Old habits die hard...

While it has been a life-long habit

to rise early, write for an hour, swim laps, breakfast and then head to work.

I now no longer do laps or go to work...

However, I still get up early,

work on my PC for a couple of hours

and then breakfast with Mary.

The fun now, being an older with time to play,

I never know where Google, TROVE  and community commentary will take me.

Flood Map - Water level elevation

Parish of Moorpanyal - section 1875

It is totally logical, therefore, that Fyansford should be located               exactly where it is.

Playing with maps

This morning I started researching how Fyansford’s topography

had influenced its development.

But, it wasn't long before I was distracted by early maps etc.

You might find the following sites fun to visit:


Recreating the Country Home-Page


Recreating the country ~ Webpage 


Discover more about the website’s 5 learning pathways:

1. Be challenged
Design landscapes that are rich in wildlife, are sustainable and productive
2. Be informed

    Learn about the Indigenous Flora of the Geelong District

3. Be entertained

    Short stories about nature based on actual events and real people

Stories for Children

Amie and the Intoxicated Kangaroos

The Little Green Caterpillar

Stories about the natural world



Richard's Sweet Rewards

Coxy's Curse

Dreamtime story of how the River Red Gum came to be

4. Be inspired 

    Seeds The monthly chronicle

Finding out the truth about a disturbing ancient past leads Tristan Grey on a remarkable journey that only he can take

5. Read Stephen's latest blog

Recreating the country ~ Blog 

Because of Fyansford's proximity to the Barrabool Hills, I found the following blogs of particular interest and relevance:


Ancient Australian culture – Cool Burning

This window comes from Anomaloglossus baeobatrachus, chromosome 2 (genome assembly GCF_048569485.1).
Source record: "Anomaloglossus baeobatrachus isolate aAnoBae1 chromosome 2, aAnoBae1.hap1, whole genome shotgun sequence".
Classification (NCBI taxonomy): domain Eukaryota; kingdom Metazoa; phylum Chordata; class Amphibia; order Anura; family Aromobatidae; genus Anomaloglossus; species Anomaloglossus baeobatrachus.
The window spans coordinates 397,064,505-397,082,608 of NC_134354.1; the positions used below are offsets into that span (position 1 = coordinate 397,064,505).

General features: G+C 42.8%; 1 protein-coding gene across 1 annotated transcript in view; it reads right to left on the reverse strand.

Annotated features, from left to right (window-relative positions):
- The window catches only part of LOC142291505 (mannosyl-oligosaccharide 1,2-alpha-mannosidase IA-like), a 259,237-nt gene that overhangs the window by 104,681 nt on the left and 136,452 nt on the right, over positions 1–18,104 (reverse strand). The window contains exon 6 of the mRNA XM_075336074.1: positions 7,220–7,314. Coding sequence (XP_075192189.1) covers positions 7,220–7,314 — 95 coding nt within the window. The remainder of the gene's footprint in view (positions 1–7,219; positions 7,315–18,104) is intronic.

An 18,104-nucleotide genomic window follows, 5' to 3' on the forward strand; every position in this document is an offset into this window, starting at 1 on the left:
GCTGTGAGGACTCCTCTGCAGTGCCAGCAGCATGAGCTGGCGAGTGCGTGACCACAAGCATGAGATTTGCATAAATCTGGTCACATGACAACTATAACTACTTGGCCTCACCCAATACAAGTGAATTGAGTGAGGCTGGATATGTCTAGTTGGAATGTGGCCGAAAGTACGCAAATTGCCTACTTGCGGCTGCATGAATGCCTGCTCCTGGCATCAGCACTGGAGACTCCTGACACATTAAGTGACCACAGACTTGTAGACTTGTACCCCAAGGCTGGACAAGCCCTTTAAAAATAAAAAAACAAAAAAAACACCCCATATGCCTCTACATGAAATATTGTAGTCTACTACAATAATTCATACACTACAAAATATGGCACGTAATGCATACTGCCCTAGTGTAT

• European culture and its battle with nature

  • The First Australians partner with nature

  • The ancient art/science/spiritualism of cool burning

  • Cool burning - how it was done

  • The CFA burn for comparison


Ancient Australian culture - welcome to country smoking ceremony


Barrabool hills vegetation. Part 1 – From ancient rainforests


Barrabool Hills Vegetation. Part 2 – The Arrival of Homo Sapiens


Vegetation of Barrabool Hills - Part 3.  Its Original & Natural Condition In 1835. – Plant Density


  • 1835 – Walking the Hills with Wedge and Buckley

  • What can the Colonial artists tell us?

  • Barro:aabil

  • Colonial farmers

  • The McWilliams map

  • Putting together the pieces of the puzzle


Vegetation of Barrabool Hills Part 4. Plant Species – ‘Drooping Sheoaks Adorned the Hills


Stephen Murphy

Stephen’s background:~

“For the past thirty years as a Landcare nurseryman I have helped many landholders with designing plantations and choosing plant species for revegetation projects. As a founding member of three 'Friends groups' I gained valuable experience working as a volunteer in local flora and fauna reserves for over 25 years. Also as a committed member of Australian Landcare since 1989 I have been guest speaker and author of many newsletter articles on native plants and ecology.”

To contact Stephen with a question
send an email to stephenattreehome@gmail.com









This easy-to-read guide will assist landholders to put trees back on rural landscapes in an environmentally and economically sustainable way.

I have never before supported

a website / blog with such enthusiasm

as I have with Recreating the Country.

I love the message, the content and the very structure of the site.

And, as an ex-primary teacher, I know

I would have used the stories in my classrom. 

Thanks, Stephen! Keep up the good work.


I just never know where a half-hour web-surf session will lead to:


> LanePiper / Fyansford Green / St Quentin / ICD Property....

Image apologies to Jean Polly

Pack your festive fever and join us tomorrow at our Adventure Playground — witness Santa cruising around our River parkland on a fire truck, amidst the Geelong West Fire Brigade in their Christmas get-ups!

Largest lake.jpg
2 Senior Downsizers.jpg
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© John Flatt 2015